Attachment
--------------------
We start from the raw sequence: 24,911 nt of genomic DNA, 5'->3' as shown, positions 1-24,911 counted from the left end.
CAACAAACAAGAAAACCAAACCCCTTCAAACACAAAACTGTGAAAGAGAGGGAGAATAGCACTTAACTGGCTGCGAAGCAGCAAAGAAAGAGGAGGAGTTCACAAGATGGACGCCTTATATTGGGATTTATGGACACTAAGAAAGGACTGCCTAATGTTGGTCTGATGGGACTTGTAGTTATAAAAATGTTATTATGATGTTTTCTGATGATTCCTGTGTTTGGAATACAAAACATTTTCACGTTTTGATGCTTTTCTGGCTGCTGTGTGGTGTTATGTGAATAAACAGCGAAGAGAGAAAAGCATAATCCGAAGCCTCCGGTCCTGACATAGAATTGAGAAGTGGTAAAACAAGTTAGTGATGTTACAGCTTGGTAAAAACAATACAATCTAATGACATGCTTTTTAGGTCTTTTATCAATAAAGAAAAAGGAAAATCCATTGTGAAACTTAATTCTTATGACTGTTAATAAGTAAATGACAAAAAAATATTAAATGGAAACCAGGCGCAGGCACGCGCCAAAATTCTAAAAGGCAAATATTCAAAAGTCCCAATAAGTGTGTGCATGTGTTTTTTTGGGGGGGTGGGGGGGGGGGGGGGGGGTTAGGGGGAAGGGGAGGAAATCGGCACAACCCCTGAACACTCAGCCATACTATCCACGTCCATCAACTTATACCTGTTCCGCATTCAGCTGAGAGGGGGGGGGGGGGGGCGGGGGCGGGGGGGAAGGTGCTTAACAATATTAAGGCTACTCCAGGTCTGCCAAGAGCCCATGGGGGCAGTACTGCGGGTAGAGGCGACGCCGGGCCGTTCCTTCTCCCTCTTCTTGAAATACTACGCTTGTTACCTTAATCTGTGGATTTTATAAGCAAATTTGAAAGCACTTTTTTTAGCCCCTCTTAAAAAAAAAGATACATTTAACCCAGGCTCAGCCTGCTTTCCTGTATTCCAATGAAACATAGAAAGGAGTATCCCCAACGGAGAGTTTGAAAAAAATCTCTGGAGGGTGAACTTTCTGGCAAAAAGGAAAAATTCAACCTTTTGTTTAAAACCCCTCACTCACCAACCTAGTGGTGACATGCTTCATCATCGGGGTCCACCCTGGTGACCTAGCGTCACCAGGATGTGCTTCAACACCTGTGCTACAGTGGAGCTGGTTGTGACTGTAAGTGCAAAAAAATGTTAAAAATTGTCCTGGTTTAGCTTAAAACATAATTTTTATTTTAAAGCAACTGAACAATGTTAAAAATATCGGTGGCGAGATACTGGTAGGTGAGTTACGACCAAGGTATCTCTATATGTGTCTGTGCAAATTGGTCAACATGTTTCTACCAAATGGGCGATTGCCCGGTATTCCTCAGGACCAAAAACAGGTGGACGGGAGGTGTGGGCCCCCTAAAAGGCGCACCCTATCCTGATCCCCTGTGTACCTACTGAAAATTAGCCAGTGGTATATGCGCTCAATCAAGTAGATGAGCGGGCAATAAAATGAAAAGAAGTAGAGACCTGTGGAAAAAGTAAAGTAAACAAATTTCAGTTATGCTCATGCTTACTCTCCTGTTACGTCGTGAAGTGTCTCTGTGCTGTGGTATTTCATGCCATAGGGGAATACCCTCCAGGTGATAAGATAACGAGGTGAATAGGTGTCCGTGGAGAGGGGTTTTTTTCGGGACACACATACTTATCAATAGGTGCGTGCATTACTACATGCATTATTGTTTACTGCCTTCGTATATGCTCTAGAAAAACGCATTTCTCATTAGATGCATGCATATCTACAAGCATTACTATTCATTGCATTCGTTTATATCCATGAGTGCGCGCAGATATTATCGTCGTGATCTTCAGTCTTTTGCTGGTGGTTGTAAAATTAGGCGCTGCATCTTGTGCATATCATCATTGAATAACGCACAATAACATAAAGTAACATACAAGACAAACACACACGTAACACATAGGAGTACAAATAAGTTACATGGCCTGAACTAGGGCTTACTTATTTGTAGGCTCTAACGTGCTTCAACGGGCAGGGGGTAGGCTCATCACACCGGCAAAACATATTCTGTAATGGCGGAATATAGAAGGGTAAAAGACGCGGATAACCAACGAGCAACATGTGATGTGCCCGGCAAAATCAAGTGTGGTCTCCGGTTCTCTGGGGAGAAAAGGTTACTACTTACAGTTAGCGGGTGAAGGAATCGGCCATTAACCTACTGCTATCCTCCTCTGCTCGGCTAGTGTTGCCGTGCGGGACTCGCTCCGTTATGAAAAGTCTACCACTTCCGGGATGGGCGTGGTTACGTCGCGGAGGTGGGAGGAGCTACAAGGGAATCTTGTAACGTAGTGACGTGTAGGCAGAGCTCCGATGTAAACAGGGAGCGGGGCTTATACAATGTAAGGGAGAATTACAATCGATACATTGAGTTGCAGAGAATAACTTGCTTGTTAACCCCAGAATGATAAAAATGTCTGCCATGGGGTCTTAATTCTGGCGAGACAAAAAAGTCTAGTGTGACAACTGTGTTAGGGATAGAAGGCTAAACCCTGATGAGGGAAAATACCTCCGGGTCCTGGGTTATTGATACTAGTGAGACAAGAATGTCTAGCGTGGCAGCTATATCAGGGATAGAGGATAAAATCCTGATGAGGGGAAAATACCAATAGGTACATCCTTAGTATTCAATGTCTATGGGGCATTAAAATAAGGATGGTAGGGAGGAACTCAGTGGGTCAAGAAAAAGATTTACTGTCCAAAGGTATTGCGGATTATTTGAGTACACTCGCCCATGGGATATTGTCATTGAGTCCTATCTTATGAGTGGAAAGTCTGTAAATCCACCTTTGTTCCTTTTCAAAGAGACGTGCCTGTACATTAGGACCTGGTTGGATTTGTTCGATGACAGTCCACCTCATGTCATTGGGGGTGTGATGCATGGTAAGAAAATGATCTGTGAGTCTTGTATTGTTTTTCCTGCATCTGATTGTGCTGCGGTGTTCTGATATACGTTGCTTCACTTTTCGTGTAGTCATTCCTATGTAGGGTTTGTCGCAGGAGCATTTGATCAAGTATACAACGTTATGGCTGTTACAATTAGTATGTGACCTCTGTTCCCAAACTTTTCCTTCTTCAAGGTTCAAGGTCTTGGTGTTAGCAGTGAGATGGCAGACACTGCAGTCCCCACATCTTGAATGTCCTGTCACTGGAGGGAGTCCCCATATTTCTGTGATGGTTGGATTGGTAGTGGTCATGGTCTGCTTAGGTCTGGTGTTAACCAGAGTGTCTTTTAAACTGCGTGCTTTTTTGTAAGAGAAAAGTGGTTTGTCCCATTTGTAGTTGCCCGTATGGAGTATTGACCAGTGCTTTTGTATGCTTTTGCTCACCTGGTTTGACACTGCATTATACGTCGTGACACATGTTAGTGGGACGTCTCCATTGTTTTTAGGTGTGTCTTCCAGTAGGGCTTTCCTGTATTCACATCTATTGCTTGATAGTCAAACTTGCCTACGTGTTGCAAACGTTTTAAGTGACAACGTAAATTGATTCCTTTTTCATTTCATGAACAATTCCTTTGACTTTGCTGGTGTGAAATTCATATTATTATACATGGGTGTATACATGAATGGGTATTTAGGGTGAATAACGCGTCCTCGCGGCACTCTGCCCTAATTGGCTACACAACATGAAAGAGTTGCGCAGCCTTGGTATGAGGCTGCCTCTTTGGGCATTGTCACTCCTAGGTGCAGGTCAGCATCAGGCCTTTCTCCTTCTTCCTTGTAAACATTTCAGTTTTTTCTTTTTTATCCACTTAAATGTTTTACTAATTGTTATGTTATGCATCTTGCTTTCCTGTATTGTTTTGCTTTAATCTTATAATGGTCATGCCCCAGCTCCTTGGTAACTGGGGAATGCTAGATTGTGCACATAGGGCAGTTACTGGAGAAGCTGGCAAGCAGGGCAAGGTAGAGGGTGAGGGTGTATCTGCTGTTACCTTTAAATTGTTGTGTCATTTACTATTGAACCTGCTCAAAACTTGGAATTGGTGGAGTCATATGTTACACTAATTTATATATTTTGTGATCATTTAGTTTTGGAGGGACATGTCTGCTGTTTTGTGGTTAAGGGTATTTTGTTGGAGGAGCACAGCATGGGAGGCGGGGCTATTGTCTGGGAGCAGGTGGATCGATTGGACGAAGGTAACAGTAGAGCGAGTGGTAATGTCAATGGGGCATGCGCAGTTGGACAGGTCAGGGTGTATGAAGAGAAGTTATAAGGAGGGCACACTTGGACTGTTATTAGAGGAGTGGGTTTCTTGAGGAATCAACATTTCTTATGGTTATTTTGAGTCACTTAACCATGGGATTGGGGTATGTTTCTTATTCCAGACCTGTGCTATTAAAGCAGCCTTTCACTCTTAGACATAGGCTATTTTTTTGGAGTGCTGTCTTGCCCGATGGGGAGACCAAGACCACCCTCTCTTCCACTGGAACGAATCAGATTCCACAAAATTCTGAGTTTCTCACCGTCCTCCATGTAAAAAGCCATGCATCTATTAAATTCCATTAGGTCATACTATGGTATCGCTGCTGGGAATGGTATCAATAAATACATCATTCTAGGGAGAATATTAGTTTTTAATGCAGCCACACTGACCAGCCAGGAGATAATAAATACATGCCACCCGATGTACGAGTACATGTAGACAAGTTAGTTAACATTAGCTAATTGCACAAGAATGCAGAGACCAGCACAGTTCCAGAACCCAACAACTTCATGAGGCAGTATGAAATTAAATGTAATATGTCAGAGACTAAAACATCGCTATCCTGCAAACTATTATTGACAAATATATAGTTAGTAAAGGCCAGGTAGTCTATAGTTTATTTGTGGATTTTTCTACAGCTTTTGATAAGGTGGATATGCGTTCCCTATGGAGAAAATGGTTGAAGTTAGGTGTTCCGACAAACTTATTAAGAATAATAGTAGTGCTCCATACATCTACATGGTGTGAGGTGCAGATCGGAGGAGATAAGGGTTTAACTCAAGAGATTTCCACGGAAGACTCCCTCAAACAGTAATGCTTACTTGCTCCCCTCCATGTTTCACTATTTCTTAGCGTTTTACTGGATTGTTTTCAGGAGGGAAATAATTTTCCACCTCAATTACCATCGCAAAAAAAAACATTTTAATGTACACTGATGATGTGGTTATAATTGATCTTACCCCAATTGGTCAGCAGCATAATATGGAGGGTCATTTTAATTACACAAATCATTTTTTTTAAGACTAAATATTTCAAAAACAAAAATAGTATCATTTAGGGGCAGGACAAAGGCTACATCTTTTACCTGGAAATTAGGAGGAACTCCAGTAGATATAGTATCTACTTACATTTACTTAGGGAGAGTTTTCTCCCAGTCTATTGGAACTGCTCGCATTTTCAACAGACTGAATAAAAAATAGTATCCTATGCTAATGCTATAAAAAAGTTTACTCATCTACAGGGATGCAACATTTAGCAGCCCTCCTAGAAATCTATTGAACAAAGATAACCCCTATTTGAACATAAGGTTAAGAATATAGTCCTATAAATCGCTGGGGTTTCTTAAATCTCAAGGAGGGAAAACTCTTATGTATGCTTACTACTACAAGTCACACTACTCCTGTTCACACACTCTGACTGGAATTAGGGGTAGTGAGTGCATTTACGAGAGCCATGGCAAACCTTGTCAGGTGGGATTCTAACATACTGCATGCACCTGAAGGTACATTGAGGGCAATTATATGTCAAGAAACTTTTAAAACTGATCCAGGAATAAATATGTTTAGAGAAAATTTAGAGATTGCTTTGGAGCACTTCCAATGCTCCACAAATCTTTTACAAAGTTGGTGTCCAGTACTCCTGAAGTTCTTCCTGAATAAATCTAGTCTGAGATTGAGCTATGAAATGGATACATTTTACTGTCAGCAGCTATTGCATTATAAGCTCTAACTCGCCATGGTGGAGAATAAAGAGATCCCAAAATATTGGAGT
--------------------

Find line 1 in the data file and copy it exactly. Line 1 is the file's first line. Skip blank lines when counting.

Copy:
We start from the raw sequence: 24,911 nt of genomic DNA, 5'->3' as shown, positions 1-24,911 counted from the left end.